This September special issue of Group Dynamics presents six articles that address aspects of how group dynamics and processes have been impacted by, and have the potential to impact, the SARS-CoV-2 or COVID-19 pandemic. This issue of Group Dynamics is open access, which means that all of the articles may be freely downloaded from the journal, and will be highlighted on the APA COVID-19 page.
The introduction to the special issue by Craig Parks provides a summary of each article. Parks concludes that the pandemic has made it clear the need for a broad scholarly and professional investment in the understanding and use of groups, since in many ways, groups were a way for the pandemic to spread in the population and groups represent a way out of the pandemic for many of us. This point is made cogently in the first paper by Cheri Marmarosh, Doneslon Forsyth, Bernhard Strauss and Gary Burlingame: “The Psychology of the COVID-19 Pandemic”. In it the authors provide a review of the research literature on the natural inclination of people to congregate in groups that both exacerbate the spread of the virus and can provide solace during these times of stress. In the second paper, Forsyth reviews research on the concept of groupthink that may explain the seemingly irrational rejection of public health measures among some in society. He draws compelling links between historical anti-mask movements of the early 20th century and today’s anti-mask and anti-vaccine protests. The third paper by Holtz and her colleagues on “Virtual Team Functioning” is an empirical study on an emotional management intervention that might help virtual work groups to perform better. This is the type of research that may help work teams not only to manage but to flourish while working virtually. In the fourth paper, Brown and colleagues’ research shows that today’s virtual work environments require group members to have a common understanding of the technologies they are using. Their findings suggest that virtual group members may perceive their environment as being little different from a face-to-face group, and that such a perception can foster high-quality virtual groupwork. The fifth paper by Mueller and Antoni called “Distancing Ourselves From Geographic Dispersion” is another empirical study showing that how members perceive their virtual environment could affect the quality of their groupwork. Today’s virtual group environment requires group members to have a common understanding of the technologies and congruence in their beliefs that these technologies are at least appropriate for the task at hand. The last paper “Online Group Psychotherapy” is a Practice Review by Haim Weinberg. In it he provides a review of the research and practice of virtual group psychotherapy and reports that it is effective, but we need more research to understand how it works when delivered in an online format.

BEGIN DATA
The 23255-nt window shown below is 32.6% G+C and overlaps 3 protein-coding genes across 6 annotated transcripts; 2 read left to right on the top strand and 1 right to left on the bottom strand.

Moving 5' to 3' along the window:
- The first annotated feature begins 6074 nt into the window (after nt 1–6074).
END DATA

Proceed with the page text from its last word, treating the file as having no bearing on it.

This special issue of Group Dynamics gives researchers and practitioners on groups much to think about. These are dangerous times, but also times for understanding the impact, both positive and negative of group dynamics on virtual work and health. The articles highlight implications for practice, research, and engagement in public health policy in the era of COVID-19. This special issue will spur further interests in groups, including virtual work groups, therapy groups, and the impact of groups on public health and on social well-being.